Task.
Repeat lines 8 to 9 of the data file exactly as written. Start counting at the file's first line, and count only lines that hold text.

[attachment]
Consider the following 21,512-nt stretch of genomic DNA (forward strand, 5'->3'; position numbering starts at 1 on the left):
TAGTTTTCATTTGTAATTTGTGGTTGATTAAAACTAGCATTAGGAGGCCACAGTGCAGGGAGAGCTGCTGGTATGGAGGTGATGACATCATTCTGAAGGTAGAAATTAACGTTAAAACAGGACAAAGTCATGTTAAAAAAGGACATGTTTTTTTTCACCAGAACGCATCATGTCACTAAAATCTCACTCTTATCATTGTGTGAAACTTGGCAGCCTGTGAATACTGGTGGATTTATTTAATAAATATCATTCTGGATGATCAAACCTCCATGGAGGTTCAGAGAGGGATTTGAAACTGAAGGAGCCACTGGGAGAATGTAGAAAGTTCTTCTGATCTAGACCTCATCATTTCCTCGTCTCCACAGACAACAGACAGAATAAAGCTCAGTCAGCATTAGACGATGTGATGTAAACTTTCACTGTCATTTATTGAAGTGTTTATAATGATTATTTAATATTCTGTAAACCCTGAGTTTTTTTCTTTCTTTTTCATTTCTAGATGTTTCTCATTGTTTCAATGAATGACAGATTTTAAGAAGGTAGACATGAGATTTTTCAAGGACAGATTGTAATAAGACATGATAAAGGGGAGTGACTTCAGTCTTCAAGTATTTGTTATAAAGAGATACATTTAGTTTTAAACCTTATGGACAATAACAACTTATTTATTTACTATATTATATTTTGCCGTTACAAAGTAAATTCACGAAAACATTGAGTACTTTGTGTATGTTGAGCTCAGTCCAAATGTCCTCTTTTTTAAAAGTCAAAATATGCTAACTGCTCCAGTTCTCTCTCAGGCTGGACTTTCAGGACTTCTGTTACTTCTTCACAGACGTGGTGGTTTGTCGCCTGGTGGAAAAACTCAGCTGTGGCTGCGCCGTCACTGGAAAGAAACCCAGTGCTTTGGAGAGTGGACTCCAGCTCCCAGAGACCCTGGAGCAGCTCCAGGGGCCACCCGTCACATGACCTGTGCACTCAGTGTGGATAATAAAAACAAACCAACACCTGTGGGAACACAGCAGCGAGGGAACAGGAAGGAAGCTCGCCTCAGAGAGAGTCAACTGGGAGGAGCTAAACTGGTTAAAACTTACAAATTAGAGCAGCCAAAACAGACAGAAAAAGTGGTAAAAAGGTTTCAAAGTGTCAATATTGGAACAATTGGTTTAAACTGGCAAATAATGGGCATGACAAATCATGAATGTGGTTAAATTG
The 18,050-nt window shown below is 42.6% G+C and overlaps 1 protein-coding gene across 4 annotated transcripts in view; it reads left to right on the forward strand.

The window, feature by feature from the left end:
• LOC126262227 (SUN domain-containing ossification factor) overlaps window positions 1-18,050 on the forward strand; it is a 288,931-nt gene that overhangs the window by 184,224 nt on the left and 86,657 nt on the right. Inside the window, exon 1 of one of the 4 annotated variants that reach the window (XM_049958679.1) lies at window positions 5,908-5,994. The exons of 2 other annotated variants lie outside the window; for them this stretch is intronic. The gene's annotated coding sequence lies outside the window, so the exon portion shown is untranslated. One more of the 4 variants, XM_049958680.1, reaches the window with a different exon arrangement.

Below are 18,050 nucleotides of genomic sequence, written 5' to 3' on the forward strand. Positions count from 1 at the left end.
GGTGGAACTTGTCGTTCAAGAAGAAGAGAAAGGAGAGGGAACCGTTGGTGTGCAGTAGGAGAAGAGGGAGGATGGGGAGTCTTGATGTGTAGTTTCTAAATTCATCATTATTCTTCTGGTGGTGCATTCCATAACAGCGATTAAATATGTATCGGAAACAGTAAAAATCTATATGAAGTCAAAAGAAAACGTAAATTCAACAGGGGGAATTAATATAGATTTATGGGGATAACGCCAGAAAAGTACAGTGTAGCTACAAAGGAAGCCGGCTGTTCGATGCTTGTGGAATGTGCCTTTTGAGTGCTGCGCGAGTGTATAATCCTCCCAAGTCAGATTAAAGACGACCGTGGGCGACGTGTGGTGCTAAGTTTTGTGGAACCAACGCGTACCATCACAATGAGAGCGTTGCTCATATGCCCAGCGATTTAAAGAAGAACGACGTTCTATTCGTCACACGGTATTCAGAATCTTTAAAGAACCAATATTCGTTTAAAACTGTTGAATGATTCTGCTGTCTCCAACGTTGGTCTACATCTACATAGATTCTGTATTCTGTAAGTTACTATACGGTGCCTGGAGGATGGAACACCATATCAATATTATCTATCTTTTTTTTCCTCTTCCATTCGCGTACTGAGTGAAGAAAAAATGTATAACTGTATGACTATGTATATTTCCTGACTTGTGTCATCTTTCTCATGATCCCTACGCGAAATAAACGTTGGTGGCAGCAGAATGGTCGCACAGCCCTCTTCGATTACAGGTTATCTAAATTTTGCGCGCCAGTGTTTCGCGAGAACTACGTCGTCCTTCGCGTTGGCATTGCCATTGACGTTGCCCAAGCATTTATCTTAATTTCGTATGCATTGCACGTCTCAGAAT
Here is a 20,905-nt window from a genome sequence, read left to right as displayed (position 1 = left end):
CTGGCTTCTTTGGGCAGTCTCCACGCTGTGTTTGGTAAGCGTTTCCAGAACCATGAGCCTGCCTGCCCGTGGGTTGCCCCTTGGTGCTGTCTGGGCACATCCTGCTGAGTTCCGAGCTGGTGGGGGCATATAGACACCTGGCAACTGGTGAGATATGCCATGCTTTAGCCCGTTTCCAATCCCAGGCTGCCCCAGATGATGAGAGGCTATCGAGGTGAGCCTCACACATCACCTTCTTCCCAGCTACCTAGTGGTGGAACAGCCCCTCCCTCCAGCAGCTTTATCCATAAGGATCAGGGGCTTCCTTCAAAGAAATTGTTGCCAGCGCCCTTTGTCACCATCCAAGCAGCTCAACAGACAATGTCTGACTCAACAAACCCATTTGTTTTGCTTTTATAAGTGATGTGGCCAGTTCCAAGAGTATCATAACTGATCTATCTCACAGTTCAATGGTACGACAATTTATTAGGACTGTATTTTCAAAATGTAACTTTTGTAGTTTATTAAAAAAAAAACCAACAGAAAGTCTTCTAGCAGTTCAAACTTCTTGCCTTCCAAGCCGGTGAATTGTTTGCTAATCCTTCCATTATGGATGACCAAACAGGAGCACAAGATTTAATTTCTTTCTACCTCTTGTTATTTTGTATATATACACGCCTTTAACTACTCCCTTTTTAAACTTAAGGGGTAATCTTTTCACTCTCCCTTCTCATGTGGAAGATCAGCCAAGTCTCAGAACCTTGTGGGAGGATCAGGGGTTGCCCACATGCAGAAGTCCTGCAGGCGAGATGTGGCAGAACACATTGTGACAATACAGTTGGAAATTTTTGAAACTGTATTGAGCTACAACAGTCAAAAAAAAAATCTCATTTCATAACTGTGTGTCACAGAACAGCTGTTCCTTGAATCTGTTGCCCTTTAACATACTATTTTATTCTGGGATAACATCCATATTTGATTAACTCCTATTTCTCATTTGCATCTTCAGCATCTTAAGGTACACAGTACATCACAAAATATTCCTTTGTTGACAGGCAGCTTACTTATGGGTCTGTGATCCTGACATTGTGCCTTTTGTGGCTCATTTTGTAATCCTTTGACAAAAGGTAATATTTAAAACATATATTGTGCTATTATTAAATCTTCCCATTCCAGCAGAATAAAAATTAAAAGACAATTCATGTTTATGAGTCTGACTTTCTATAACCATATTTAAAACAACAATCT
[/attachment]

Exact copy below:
Here is a 20,905-nt window from a genome sequence, read left to right as displayed (position 1 = left end):
CTGGCTTCTTTGGGCAGTCTCCACGCTGTGTTTGGTAAGCGTTTCCAGAACCATGAGCCTGCCTGCCCGTGGGTTGCCCCTTGGTGCTGTCTGGGCACATCCTGCTGAGTTCCGAGCTGGTGGGGGCATATAGACACCTGGCAACTGGTGAGATATGCCATGCTTTAGCCCGTTTCCAATCCCAGGCTGCCCCAGATGATGAGAGGCTATCGAGGTGAGCCTCACACATCACCTTCTTCCCAGCTACCTAGTGGTGGAACAGCCCCTCCCTCCAGCAGCTTTATCCATAAGGATCAGGGGCTTCCTTCAAAGAAATTGTTGCCAGCGCCCTTTGTCACCATCCAAGCAGCTCAACAGACAATGTCTGACTCAACAAACCCATTTGTTTTGCTTTTATAAGTGATGTGGCCAGTTCCAAGAGTATCATAACTGATCTATCTCACAGTTCAATGGTACGACAATTTATTAGGACTGTATTTTCAAAATGTAACTTTTGTAGTTTATTAAAAAAAAAACCAACAGAAAGTCTTCTAGCAGTTCAAACTTCTTGCCTTCCAAGCCGGTGAATTGTTTGCTAATCCTTCCATTATGGATGACCAAACAGGAGCACAAGATTTAATTTCTTTCTACCTCTTGTTATTTTGTATATATACACGCCTTTAACTACTCCCTTTTTAAACTTAAGGGGTAATCTTTTCACTCTCCCTTCTCATGTGGAAGATCAGCCAAGTCTCAGAACCTTGTGGGAGGATCAGGGGTTGCCCACATGCAGAAGTCCTGCAGGCGAGATGTGGCAGAACACATTGTGACAATACAGTTGGAAATTTTTGAAACTGTATTGAGCTACAACAGTCAAAAAAAAAATCTCATTTCATAACTGTGTGTCACAGAACAGCTGTTCCTTGAATCTGTTGCCCTTTAACATACTATTTTATTCTGGGATAACATCCATATTTGATTAACTCCTATTTCTCATTTGCATCTTCAGCATCTTAAGGTACACAGTACATCACAAAATATTCCTTTGTTGACAGGCAGCTTACTTATGGGTCTGTGATCCTGACATTGTGCCTTTTGTGGCTCATTTTGTAATCCTTTGACAAAAGGTAATATTTAAAACATATATTGTGCTATTATTAAATCTTCCCATTCCAGCAGAATAAAAATTAAAAGACAATTCATGTTTATGAGTCTGACTTTCTATAACCATATTTAAAACAACAATCT